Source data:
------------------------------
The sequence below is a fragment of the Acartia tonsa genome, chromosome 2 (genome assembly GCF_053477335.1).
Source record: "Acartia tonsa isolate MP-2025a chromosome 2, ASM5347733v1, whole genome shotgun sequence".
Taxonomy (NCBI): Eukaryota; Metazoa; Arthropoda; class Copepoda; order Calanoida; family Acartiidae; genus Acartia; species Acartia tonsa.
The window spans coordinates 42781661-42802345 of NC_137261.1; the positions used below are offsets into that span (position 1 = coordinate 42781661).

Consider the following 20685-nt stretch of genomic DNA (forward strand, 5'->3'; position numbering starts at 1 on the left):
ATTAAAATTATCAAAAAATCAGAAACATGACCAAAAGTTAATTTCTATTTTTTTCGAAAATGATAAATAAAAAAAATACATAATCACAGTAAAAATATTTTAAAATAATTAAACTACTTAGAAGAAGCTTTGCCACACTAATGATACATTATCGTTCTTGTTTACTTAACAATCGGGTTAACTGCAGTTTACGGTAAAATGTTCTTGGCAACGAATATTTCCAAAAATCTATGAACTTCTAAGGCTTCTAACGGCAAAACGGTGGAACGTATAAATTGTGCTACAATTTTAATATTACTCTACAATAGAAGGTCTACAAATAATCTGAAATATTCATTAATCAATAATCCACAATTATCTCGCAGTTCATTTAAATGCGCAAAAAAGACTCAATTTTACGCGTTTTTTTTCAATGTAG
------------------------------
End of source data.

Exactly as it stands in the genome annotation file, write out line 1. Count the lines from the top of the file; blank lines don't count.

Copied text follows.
The sequence below is a fragment of the Acartia tonsa genome, chromosome 2 (genome assembly GCF_053477335.1).